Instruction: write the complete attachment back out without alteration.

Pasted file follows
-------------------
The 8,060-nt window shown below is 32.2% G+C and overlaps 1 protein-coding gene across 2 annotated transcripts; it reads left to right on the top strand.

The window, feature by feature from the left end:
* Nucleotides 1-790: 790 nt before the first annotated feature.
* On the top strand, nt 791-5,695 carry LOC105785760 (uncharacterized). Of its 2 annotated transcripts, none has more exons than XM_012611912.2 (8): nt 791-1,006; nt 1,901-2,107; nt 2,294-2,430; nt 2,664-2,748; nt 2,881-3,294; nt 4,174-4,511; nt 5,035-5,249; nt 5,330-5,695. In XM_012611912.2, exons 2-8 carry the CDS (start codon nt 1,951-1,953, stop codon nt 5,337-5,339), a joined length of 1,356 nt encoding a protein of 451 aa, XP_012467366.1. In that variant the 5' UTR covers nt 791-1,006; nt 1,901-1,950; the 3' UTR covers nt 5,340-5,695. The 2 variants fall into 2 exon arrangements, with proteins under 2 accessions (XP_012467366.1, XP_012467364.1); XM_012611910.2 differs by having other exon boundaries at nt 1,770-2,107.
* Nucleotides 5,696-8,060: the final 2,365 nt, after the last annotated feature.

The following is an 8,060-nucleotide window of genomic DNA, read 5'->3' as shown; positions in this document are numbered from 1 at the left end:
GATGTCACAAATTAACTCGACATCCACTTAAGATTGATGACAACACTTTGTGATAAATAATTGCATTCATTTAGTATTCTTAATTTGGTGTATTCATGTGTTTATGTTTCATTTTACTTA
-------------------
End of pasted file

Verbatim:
The 8,060-nt window shown below is 32.2% G+C and overlaps 1 protein-coding gene across 2 annotated transcripts; it reads left to right on the top strand.

The window, feature by feature from the left end:
* Nucleotides 1-790: 790 nt before the first annotated feature.
* On the top strand, nt 791-5,695 carry LOC105785760 (uncharacterized). Of its 2 annotated transcripts, none has more exons than XM_012611912.2 (8): nt 791-1,006; nt 1,901-2,107; nt 2,294-2,430; nt 2,664-2,748; nt 2,881-3,294; nt 4,174-4,511; nt 5,035-5,249; nt 5,330-5,695. In XM_012611912.2, exons 2-8 carry the CDS (start codon nt 1,951-1,953, stop codon nt 5,337-5,339), a joined length of 1,356 nt encoding a protein of 451 aa, XP_012467366.1. In that variant the 5' UTR covers nt 791-1,006; nt 1,901-1,950; the 3' UTR covers nt 5,340-5,695. The 2 variants fall into 2 exon arrangements, with proteins under 2 accessions (XP_012467366.1, XP_012467364.1); XM_012611910.2 differs by having other exon boundaries at nt 1,770-2,107.
* Nucleotides 5,696-8,060: the final 2,365 nt, after the last annotated feature.

The following is an 8,060-nucleotide window of genomic DNA, read 5'->3' as shown; positions in this document are numbered from 1 at the left end:
GATGTCACAAATTAACTCGACATCCACTTAAGATTGATGACAACACTTTGTGATAAATAATTGCATTCATTTAGTATTCTTAATTTGGTGTATTCATGTGTTTATGTTTCATTTTACTTA